One reason those roles of Dilip Kumar seem to have made such an impact on me could be this: the loads and tons of patience his characters so beautifully essay and personify. And with our new-found patience in these pandemic times, we are finding virtue in many aspects of life that we otherwise wouldn’t have…
By Ahmad Hamood
I was born in the year 2000. Which qualifies me as one from the ‘Generation Z’! You may also call me a post-Millennial, or one from the ‘iGeneration’.
We are – as Wikipedia tells us – the demographic cohort following the Millennials (those reaching young adulthood around the year 2000, when we had just about opened our eyes to this abode called Earth).
I had had a fleeting sense of Dilip Kumar thus far. After all, we were born the same year that Hrithik Roshan made his debut in – Kaho Na Pyar Hai, year 2000. And, since the time dad has been taking me to movie theatres (may I tell you he’s been doing it very, very often and this passion of his continues unabated!), it has been Hrithik the roshan star for us, my favorite.
Dad often tells me he belongs to the generation that grew up reading ‘A’ for Amitabh and ‘B’ for Bachchan!
So, when I learnt of Dilip Kumar’s demise a few days ago – of course it was all over the media, the social media, the drawing room discussions in family – that fleeting sense returned. It came back to haunt me to the extent I went into binge watching of some of his classics: Ram Aur Shyam, Ganga Jamuna, Devdas, and a few more.
One of the things that struck me was his regal, almost effortless, way with the Urdu language. This, I felt, added a humongous charm to his dialogue delivery.
I can neither read nor write Urdu. Many of the Urdu words he spoke were alien to me, let’s say as alien as French or German since I cannot write or read French or German as well. And yet, those Urdu words seemed so mellifluous that one almost seemed to understand their meaning.
So, what was it that made me grasp the meaning of those regal-sounding words?
In my own assessment, empathy it was. Yes, empathy. At least that’s what I could make out of it.
So, here was an actor who I thought delved really, really deep into the realm of empathy. It’s the ‘connect’ I thought that was making such a difference.
On dad’s advice I watched two movies of his, which, as dad told me, brought out two opposite spectrums of his acting career – Devdas and Ram Aur Shyam. And phew, what a contrast it was! Almost like the literal meaning of ‘antonym’.
What struck me most was the ease with which he dons both the hats. Effortless. Picture perfect, almost.
My dad tells me he finds Naseeruddin Shah’s criticism of Dilip Kumar as “someone who didn’t groom other actors” as “superfluous and bordering on envy”.
I do not know. I have no credentials to comment on that. It’s my dad’s opinion on Naseeruddin Shah’s opinion of Dilip Kumar aka Muhammed Yusuf Khan, who was born on 11th December 1922 in Peshawar in Pakistan, and passed away in Mumbai in India on 7th July 2021.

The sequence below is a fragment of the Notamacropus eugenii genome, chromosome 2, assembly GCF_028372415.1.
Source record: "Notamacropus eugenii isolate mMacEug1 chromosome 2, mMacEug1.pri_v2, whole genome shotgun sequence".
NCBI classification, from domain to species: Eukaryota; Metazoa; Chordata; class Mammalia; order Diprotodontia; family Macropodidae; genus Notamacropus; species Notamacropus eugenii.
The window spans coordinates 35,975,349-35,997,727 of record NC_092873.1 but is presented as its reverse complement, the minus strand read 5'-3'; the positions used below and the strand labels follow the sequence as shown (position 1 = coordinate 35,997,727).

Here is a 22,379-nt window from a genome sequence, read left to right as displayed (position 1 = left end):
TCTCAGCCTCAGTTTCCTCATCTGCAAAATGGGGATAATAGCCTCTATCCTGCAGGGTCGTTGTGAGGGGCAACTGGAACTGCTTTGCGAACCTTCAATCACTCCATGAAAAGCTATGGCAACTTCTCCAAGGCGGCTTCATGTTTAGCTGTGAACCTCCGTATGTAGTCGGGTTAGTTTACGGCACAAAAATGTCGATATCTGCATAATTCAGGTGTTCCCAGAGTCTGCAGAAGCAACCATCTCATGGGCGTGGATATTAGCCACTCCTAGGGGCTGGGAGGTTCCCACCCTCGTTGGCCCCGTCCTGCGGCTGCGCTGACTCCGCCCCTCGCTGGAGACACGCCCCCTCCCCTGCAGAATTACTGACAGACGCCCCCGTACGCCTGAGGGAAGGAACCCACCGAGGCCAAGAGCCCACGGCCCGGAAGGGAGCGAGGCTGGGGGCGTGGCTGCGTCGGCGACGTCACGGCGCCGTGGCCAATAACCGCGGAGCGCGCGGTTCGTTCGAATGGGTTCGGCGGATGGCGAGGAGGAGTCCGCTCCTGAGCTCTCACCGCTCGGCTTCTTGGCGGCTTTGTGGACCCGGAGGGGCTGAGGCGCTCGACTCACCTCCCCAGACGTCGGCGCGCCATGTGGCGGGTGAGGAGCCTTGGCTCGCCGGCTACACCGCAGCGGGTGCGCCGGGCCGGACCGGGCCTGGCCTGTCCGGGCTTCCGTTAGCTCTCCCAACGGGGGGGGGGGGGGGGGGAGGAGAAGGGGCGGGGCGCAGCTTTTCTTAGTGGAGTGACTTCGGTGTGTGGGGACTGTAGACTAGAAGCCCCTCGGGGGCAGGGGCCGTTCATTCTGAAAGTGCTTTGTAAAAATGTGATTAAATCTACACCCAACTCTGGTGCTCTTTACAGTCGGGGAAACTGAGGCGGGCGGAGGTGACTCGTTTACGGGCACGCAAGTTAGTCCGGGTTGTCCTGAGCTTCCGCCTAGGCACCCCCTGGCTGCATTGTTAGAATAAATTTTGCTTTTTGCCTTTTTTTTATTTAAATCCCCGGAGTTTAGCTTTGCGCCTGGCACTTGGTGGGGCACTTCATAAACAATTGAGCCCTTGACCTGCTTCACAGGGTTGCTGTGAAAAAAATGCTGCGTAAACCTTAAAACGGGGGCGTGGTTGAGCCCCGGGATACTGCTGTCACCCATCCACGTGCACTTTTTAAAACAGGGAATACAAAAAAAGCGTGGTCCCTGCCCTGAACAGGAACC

Of course, I am not a film critic as well. So I am in no position to comment on the finer nuances of the thespian’s acting skills. And yet, I could find so much comfort in the measured way he would conduct himself on screen.
My dad tells me he once met Dilip Kumar sometime in the year 1993 and found him equally measured and gentle off screen as well.
The Covid-19 pandemic has altered the way we had been conducting ourselves – I mean, we the post-Millennials. Until corona struck us last year, we could never imagine we were capable of staying put in a 2-BHK flat for months together and not venture out of our abodes. Or that we could skip the gym or the cricket ground or the shopping arcade for so long a time. Patience had always been in short supply for us post-Millennials in the pre-pandemic era. No more. Now, we have indeed learnt to be patient the hard way, the pandemic way.
One reason those roles of Dilip Kumar seem to have made such an impact on me could be this: the loads and tons of patience his characters so beautifully essay and personify. And with our new-found patience in the pandemic times, we are finding virtue in many aspects of life that we wouldn’t have otherwise.
A big salute to his breath-taking repertoire of skill-sets. They called him the Tragedy King. But I found him exactly the opposite in Ram Aur Shyam. Some of the scenes in the movie just trigger a laughter riot nothing less. I had never laughed so much watching a movie. A case in point is the scene where he keeps gulping down eggs one after the other while an angry Pran keeps on trying to scaremonger him with his menacing eyes.
This post-Millennial just couldn’t help appreciating Dilip saheb’s contribution to Indian cinema.
You were indeed an original, Dilip saheb.
You were such a gentleman giant.
You’ll continue to inspire generations – the Millennials, the post-Millennials and all.
Rest in peace Dilip saheb.
[This article has been used here in arrangement with www.thenewsporter.com, where it was first published]
Ahmad Hamood is a freelance journalist currently pursuing his management studies from Mumbai. He takes up freelance assignments occasionally and likes to write on subjects he considers close to his heart.